Youth Culture, Language Endangerment and Linguistic Survivance

Paperback / softback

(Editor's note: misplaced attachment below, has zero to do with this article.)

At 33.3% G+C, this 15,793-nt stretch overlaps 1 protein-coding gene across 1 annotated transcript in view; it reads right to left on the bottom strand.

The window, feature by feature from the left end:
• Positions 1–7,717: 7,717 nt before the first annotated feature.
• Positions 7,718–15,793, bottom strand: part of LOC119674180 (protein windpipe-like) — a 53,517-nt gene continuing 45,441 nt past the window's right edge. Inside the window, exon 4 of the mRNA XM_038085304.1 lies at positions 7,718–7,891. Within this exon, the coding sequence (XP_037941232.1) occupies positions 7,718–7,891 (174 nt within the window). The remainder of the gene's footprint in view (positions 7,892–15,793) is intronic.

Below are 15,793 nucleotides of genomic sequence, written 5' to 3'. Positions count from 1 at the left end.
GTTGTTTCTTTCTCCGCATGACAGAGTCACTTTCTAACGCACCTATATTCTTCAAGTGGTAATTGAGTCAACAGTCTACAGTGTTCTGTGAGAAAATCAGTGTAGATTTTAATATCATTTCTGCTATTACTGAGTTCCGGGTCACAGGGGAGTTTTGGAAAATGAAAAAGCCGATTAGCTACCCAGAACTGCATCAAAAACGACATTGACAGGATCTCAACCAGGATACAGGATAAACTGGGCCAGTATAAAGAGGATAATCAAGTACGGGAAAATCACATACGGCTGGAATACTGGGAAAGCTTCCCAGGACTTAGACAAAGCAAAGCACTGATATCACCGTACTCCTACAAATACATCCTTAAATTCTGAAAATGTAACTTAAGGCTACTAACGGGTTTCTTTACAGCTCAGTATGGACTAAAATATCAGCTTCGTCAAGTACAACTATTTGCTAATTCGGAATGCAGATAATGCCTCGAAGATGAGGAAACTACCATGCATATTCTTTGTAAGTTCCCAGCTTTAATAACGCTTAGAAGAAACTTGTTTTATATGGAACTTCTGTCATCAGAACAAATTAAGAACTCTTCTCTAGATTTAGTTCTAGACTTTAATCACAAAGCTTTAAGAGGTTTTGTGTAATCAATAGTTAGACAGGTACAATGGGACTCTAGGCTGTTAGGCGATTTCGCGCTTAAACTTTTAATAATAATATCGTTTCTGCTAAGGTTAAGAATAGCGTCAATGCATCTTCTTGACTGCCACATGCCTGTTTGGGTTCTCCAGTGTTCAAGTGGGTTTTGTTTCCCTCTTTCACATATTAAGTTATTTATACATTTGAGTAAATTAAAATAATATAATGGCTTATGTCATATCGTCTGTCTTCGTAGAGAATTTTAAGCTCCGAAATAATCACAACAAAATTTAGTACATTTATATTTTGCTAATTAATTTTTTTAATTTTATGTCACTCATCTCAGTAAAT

Detailing a decade of life and language use in a remote Alaskan Yup'ik community, Youth Culture, Language Endangerment and Linguistic Survivance provides rare insight into young people's language brokering and Indigenous people's contemporary linguistic ecologies. This book examines how two consecutive groups of youth in a Yup'ik village negotiated eroding heritage language learning resources, changing language ideologies, and gendered subsistence practices while transforming community language use over time. Wyman shows how villagers used specific Yup'ik forms, genres, and discourse practices to foster learning in and out of school, underscoring the stakes of language endangerment. At the same time, by demonstrating how the youth and adults in the study used multiple languages, literacies and translanguaging to sustain a unique subarctic way of life, Wyman illuminates Indigenous peoples' wide-ranging forms of linguistic survivance in an interconnected world.